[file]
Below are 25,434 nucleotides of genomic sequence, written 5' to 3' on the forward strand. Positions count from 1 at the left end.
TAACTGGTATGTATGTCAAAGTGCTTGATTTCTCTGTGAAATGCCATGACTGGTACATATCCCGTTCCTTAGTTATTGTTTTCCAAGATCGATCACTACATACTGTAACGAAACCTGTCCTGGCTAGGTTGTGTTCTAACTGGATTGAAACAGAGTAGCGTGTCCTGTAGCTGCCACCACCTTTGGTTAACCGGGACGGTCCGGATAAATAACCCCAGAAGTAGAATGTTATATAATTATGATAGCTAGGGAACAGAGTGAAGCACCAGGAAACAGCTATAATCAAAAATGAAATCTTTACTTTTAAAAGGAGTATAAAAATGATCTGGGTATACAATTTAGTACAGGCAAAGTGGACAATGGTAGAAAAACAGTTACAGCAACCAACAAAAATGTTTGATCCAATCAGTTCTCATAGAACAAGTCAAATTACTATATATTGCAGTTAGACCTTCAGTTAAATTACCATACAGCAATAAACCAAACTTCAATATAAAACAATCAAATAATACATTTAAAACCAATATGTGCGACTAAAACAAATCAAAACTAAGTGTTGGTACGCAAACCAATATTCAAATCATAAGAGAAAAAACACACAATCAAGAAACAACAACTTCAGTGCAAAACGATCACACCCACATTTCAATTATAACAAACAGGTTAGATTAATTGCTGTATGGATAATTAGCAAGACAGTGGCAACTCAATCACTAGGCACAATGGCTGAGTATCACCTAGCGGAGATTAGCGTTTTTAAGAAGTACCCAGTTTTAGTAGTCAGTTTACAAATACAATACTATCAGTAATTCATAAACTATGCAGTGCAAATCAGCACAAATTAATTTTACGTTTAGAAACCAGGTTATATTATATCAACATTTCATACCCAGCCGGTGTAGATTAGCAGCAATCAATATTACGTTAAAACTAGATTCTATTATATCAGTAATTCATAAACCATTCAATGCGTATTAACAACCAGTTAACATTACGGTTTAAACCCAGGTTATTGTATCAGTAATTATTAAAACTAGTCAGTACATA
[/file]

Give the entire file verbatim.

Below are 25,434 nucleotides of genomic sequence, written 5' to 3' on the forward strand. Positions count from 1 at the left end.
TAACTGGTATGTATGTCAAAGTGCTTGATTTCTCTGTGAAATGCCATGACTGGTACATATCCCGTTCCTTAGTTATTGTTTTCCAAGATCGATCACTACATACTGTAACGAAACCTGTCCTGGCTAGGTTGTGTTCTAACTGGATTGAAACAGAGTAGCGTGTCCTGTAGCTGCCACCACCTTTGGTTAACCGGGACGGTCCGGATAAATAACCCCAGAAGTAGAATGTTATATAATTATGATAGCTAGGGAACAGAGTGAAGCACCAGGAAACAGCTATAATCAAAAATGAAATCTTTACTTTTAAAAGGAGTATAAAAATGATCTGGGTATACAATTTAGTACAGGCAAAGTGGACAATGGTAGAAAAACAGTTACAGCAACCAACAAAAATGTTTGATCCAATCAGTTCTCATAGAACAAGTCAAATTACTATATATTGCAGTTAGACCTTCAGTTAAATTACCATACAGCAATAAACCAAACTTCAATATAAAACAATCAAATAATACATTTAAAACCAATATGTGCGACTAAAACAAATCAAAACTAAGTGTTGGTACGCAAACCAATATTCAAATCATAAGAGAAAAAACACACAATCAAGAAACAACAACTTCAGTGCAAAACGATCACACCCACATTTCAATTATAACAAACAGGTTAGATTAATTGCTGTATGGATAATTAGCAAGACAGTGGCAACTCAATCACTAGGCACAATGGCTGAGTATCACCTAGCGGAGATTAGCGTTTTTAAGAAGTACCCAGTTTTAGTAGTCAGTTTACAAATACAATACTATCAGTAATTCATAAACTATGCAGTGCAAATCAGCACAAATTAATTTTACGTTTAGAAACCAGGTTATATTATATCAACATTTCATACCCAGCCGGTGTAGATTAGCAGCAATCAATATTACGTTAAAACTAGATTCTATTATATCAGTAATTCATAAACCATTCAATGCGTATTAACAACCAGTTAACATTACGGTTTAAACCCAGGTTATTGTATCAGTAATTATTAAAACTAGTCAGTACATA